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Neuromorphic devices based on oxidation-conversion of van-der-Waals semiconductors

Project ID: 2228cd1399 (You will need this ID for your application)

Research Theme: Advanced Materials

UCL Lead department: London Centre for Nanotechnology (LCN)

Department Website

Lead Supervisor: Antonio Lombardo

Project Summary:

Why this research is important Taking inspiration from the human brain, neuromorphic systems uses physics of materials and devices to process unstructured and noisy analogue data, leading to a fundamentally new approach to computing. With tens of materials experimentally available and over 2,000 theoretically predicted, 2D materials are among the most promising material systems to support neuromorphic technology. In particular, the chemical conversion of 2D materials enables synthesis of ultra-thin insulators and atomically-sharp semiconductor-dielectric interfaces by changing composition and phase of an initial material while preserving its shape, leading to a novel approach for precise assembling of nanodevices.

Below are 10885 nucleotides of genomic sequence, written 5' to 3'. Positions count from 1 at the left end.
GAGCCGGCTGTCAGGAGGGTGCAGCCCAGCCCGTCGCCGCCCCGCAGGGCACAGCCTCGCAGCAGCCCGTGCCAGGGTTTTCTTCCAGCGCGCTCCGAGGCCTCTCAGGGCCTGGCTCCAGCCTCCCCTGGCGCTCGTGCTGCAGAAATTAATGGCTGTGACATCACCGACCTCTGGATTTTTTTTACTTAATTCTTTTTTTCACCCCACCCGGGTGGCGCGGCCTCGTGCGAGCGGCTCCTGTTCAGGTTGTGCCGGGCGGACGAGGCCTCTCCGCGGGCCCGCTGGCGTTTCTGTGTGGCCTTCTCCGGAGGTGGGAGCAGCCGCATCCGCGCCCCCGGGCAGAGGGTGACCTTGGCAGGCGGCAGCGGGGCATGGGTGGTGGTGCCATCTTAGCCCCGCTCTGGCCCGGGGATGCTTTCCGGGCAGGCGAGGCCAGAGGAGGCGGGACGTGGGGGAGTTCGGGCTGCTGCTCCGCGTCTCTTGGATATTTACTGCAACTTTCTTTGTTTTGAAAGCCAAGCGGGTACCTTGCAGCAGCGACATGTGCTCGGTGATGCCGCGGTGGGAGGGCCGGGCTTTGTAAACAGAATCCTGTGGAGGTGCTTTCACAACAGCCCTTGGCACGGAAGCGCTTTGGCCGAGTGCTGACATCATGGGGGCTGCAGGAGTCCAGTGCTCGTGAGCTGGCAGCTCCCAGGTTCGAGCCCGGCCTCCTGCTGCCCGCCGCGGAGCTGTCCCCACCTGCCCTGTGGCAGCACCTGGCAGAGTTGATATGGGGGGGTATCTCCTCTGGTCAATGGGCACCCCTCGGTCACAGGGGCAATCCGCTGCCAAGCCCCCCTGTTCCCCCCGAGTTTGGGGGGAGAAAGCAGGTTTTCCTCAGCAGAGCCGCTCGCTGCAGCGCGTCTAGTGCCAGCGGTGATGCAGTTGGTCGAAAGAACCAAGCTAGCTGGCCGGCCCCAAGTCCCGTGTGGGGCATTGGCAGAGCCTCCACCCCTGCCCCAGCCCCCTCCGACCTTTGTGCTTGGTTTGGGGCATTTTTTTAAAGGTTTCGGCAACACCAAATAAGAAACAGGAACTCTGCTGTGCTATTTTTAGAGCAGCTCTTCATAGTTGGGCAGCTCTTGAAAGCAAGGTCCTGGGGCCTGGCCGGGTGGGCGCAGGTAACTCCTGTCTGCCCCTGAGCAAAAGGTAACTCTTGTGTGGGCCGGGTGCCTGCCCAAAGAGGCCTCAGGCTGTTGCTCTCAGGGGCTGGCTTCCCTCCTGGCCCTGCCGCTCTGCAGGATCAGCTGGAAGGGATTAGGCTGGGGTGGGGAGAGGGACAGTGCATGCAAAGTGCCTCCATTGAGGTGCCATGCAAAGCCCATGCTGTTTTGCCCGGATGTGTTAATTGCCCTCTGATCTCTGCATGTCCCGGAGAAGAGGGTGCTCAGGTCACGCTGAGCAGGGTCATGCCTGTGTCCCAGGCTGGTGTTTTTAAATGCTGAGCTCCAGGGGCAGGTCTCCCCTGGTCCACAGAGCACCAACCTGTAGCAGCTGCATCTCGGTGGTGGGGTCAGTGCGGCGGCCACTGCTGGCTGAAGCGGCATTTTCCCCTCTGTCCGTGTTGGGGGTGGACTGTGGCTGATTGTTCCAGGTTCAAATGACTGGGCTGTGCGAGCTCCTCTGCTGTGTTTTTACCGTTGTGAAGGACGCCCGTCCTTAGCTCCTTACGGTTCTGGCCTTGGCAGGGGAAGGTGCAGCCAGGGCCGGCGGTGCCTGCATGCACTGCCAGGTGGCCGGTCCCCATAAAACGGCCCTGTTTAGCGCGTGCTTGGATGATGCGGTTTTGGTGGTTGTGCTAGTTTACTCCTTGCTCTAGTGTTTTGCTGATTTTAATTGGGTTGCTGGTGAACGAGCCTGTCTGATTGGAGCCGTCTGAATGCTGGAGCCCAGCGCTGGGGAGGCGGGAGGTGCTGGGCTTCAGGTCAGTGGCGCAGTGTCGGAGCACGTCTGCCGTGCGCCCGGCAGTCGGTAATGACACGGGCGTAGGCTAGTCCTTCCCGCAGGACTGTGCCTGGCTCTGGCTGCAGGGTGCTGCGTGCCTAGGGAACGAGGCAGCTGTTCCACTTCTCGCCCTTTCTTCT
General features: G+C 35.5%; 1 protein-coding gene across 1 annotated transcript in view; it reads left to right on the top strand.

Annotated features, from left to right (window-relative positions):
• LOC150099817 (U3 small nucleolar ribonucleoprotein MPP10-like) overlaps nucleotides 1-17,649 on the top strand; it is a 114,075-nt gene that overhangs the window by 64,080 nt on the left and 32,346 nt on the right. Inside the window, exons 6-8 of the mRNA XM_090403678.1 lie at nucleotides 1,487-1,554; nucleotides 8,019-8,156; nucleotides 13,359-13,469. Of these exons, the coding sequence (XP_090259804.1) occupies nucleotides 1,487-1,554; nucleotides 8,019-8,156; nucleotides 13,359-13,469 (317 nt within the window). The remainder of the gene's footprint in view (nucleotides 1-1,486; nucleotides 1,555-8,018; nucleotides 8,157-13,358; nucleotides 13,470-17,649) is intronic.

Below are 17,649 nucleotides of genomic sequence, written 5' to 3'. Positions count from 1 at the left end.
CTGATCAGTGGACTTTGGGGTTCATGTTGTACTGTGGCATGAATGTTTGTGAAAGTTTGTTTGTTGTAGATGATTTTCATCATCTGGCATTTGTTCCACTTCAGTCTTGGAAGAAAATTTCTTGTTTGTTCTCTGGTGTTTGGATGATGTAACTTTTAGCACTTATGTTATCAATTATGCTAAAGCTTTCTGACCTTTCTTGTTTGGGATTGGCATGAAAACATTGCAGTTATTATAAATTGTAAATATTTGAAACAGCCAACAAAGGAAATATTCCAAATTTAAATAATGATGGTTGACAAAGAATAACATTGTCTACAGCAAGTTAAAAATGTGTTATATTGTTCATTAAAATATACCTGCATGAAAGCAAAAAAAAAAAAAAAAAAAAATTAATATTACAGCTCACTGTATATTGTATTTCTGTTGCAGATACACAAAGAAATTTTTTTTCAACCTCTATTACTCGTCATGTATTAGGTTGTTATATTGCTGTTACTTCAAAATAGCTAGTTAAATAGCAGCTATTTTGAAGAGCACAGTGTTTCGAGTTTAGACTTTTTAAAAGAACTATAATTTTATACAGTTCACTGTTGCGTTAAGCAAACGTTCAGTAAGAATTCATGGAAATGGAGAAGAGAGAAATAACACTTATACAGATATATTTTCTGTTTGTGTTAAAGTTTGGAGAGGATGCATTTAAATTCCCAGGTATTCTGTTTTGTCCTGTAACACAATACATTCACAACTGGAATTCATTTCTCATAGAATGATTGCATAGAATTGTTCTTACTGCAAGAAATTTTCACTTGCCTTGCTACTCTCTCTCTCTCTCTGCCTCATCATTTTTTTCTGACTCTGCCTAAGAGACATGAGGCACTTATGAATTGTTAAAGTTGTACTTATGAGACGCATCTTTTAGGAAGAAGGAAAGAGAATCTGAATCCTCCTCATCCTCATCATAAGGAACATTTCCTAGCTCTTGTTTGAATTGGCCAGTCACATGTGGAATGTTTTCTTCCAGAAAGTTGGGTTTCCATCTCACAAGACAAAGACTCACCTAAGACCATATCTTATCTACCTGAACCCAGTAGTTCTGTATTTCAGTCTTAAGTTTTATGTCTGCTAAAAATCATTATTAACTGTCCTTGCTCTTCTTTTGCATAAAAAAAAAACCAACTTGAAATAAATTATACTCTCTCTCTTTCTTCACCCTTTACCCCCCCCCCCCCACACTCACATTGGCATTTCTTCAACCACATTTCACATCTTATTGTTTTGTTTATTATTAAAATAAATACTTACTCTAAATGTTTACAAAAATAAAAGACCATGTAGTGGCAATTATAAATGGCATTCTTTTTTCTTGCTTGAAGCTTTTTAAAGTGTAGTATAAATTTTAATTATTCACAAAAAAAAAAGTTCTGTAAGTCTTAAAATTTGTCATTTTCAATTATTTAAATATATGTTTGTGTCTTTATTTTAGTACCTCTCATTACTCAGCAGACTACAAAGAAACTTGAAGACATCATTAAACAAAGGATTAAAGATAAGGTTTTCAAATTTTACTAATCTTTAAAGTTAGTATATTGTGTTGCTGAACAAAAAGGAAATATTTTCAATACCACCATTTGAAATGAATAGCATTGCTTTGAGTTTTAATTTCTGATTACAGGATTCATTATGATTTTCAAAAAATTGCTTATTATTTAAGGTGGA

Who you will be working with The successful candidate will be part of the NanoElectronic Devices Group and work with other postgraduate students and postdoctoral research associates. The group has extensive expertise on 2D materials and dedicated facilities for production/processing (incl. oxidation). She/he will also work with the research groups of Prof. Shulger, Prof. Kenyon and Dr Mehonic, to compare experimental results against theory (and viceversa) and evaluate the performance of 2D-based memristors for applications in cross-bar arrays and machine learning tasks.

What you will be doing The project will involve systematic investigation of oxidation of hafnium, zirconium and gallium sulphides and selenides, as well as design, microfabrication and testing of memristors based on such oxides. Flakes of different thickness will be obtained from bulk crystals, and different oxidation methods will be investigated. Devices will be fabricated using a combination of standard clean-room based and 2D material-specific microfabrication, already available in the group. Electrical characterization will be performed in a probe station setup coupled with DC, RF and pulsed testing equipment.

Who we are looking for The successful candidate will have first class honours undergraduate degree and/or post-graduate master’s qualification in electronic engineering, physics, nanotechnology, computer science or closely related disciplines.